One blames the sharpness of an old, rusty knife only when he receives a nasty cut. Call it to be selfish if you desire, but the average human being bursts out from the cocoon of ignorance and cautious reluctance only when he has been affected.
As umpire Nigel Llong cut short Sachin Tendulkar’s hopes of scoring a century in his penultimate Test match, hundreds of Indians suddenly raised a hue and cry over BCCI’s decision of disregarding the Decision Review System. Strangely enough, these were the same people who had sided with the Board and had been reluctant towards the DRS for so long.
As the side-on displays lit up the television screens, viewers across the country suffered an impulsive sting of emotions as they watched the probable extrapolation of the ball’s trajectory clearly missing the stumps. Once again, the legend had been denied of scripting history.
Had it been restricted to Tendulkar only, the recent hullabaloo may not have gained the impetus as it, actually, has. Another crowd favorite Virat Kohli was the victim of an identically contentious decision while Marlon Samuels, in his second innings, was visibly disconcerted with his dismissal. Replays rendered validation to his disappointment since more than two stumps were visible when the cherry brushed his pads.
As if that wasn’t adequate, Mohammed Shami missed out on registering a 10-wicket haul in his debut Test when his LBW appeal against Veerasammy Permaul was turned down before Mahendra Singh Dhoni, ultimately, ran the latter out in the same delivery.
As a cricketer, one cannot be blamed for feeling deprived by such umpiring mistakes. Had India lost the match, courtesy such errors, the websites and media houses would have launched a Crusade against the Nigel Llongs. However, at the end of the day, the question that plagues the subconscious is: who is responsible – the umpires or the BCCI?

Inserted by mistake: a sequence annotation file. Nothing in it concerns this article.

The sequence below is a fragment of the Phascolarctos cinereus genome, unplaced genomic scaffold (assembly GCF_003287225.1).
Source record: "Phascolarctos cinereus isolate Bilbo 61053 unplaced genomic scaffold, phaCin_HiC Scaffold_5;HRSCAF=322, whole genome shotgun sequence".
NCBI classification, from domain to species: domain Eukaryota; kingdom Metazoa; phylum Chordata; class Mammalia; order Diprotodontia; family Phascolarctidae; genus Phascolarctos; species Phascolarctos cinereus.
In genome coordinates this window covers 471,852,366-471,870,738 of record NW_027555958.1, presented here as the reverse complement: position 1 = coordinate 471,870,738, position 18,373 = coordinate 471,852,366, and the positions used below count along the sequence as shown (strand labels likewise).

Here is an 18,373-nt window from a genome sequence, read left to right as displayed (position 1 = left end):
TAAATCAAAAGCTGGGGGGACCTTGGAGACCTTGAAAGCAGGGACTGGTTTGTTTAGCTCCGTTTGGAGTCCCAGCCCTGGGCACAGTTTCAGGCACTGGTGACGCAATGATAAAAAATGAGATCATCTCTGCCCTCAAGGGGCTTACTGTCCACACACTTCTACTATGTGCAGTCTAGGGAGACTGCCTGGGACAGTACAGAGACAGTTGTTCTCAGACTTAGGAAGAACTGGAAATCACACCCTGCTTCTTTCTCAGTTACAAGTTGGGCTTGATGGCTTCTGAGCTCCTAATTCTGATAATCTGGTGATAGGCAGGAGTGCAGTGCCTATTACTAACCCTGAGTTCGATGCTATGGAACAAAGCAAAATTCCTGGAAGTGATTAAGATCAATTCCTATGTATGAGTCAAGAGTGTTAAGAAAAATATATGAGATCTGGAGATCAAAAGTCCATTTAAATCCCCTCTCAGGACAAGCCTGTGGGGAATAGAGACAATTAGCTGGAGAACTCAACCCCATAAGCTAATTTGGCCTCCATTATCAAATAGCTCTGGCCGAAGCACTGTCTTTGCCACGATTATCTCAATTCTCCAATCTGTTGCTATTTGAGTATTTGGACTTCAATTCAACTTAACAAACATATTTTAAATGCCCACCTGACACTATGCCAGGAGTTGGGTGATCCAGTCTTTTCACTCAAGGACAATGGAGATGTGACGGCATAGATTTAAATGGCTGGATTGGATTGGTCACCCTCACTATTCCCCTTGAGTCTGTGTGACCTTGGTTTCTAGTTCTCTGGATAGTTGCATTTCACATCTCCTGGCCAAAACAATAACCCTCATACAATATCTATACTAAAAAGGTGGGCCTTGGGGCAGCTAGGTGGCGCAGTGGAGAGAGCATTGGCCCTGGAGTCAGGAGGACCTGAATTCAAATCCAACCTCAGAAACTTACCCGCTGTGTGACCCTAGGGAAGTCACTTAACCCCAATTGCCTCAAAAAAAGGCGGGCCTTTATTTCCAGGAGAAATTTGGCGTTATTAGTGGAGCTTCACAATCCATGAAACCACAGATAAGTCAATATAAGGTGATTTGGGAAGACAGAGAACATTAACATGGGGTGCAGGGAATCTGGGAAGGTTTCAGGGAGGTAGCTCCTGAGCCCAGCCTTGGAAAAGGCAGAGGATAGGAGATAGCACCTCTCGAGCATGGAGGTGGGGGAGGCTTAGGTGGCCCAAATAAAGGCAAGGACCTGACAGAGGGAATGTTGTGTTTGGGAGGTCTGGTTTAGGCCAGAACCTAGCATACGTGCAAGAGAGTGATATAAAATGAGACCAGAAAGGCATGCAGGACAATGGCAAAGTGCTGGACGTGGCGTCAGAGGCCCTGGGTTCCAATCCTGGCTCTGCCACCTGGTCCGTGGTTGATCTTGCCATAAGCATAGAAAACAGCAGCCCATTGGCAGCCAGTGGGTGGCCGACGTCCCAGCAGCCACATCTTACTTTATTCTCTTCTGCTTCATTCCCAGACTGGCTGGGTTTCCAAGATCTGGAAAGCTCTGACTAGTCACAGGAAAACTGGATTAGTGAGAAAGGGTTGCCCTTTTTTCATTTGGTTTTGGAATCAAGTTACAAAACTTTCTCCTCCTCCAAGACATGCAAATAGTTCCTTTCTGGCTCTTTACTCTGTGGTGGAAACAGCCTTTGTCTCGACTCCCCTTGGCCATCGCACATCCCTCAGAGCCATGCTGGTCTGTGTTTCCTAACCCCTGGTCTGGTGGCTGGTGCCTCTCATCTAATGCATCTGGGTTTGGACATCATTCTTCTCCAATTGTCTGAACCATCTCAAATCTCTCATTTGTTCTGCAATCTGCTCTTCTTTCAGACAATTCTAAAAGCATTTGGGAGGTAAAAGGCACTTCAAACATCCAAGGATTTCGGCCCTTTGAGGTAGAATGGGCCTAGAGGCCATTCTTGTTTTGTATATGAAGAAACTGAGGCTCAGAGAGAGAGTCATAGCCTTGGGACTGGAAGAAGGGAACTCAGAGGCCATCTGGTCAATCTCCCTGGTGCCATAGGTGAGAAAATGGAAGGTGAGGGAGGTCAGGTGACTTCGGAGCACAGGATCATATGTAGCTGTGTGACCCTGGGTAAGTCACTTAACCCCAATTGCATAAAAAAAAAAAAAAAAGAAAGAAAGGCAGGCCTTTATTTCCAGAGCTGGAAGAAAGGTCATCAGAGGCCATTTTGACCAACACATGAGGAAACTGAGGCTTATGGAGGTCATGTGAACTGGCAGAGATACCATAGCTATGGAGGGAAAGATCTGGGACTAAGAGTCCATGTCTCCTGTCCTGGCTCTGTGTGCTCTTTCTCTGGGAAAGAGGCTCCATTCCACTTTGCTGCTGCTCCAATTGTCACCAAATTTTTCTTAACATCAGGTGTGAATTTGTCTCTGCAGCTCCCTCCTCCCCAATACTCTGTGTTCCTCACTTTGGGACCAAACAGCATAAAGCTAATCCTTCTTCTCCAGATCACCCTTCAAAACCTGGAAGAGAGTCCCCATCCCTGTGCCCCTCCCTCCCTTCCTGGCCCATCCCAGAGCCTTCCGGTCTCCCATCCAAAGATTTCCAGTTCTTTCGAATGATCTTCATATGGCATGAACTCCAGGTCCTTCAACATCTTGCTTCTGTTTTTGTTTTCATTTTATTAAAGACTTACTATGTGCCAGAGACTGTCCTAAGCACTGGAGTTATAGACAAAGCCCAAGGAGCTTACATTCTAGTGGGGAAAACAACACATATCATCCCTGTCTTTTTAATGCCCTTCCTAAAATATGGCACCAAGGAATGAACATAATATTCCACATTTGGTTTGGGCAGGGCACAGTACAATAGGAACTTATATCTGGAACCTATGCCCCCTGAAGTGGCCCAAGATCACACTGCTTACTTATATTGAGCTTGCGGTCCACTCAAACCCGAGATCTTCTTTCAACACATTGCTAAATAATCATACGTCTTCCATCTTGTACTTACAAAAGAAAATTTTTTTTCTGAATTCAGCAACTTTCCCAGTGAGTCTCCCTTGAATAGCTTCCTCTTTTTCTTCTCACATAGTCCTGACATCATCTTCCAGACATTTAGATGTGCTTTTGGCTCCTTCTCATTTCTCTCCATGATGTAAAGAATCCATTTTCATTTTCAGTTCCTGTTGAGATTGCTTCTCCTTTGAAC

Human errors are a part and parcel of the game for the players and the umpires alike. It is of significance to note that umpires on the cricket field are dispossessed of replays and have only a fraction of a second to make his decision. With Test cricket being labeled as the ultimate form of the game, umpiring flaws, albeit normal, are strict impediments.
It is almost cruel to expect immaculate and flawless decisions from the on-field umpires with the inadequacy of technological assistance. Besides the practical complexities, the continuous shuffle from series to series, with and without DRS makes it difficult for the umpires to adjust to the varying demands of their job.
While the availability of the option of consulting the third umpire regarding the probabilities of the ball hitting the stumps would have certainly relieved Llong of the undue pressure, it would have also augured well for the accuracy of the format that is rumored to deprive the viewers of enough excitement.
Notwithstanding all the issues and technical glitches of the DRS, which have been highlighted time and again by the BCCI as well as some former cricketers, it has been proved to assist the umpires in more occasions than one. While its inability to decide on 50-50 instances has come under the scanner, its certainty in correcting howlers has been unanimously approved.
At least that would have helped Llong make some minor checks and avoid blunders that were considered sufficient to infuriate the crowd present inside the stadium.
Having taken into account all its pros and cons, one still cannot justify BCCI’s aversion towards modern technology. With the regular evolution of cricket, technology, too, is undergoing massive advancements and innovations like Hot Spot and Snick-o-meter are all meant to reduce the ambiguity and indecisiveness that tarnish the perfection of the sport.
With BCCI enjoying the muscle power in international cricket, it is not astonishing when commentators in a match involving India meticulously avoid the topic of technology in spite of irresistible temptations from video replays.
BCCI’s stronghold in the affairs of international cricket is palpable when a reputed team of commentators, whose aptitude in discussing technology is evident in a number of other series, turn their back towards the same.
It is unfathomable, leave alone irrational, how a Board has restrained commentators and analysts from exercising their freedom of speech in cricket matches. While the Indian palate is desperately missing out on the relishing discussions similar to the Ashes, the cricketers continue to be denied of fairness and justice inside the 22 yards.
The other nations, having welcomed technology along with its fair share of shortcomings, are certain to be benefited with its usage at some point of time. On the other hand, BCCI’s obstinacy may ultimately lead to a stage where the quest of that extra bit of precision and unfeasible flawlessness would pronounce complete isolation for Indian cricket in the international arena.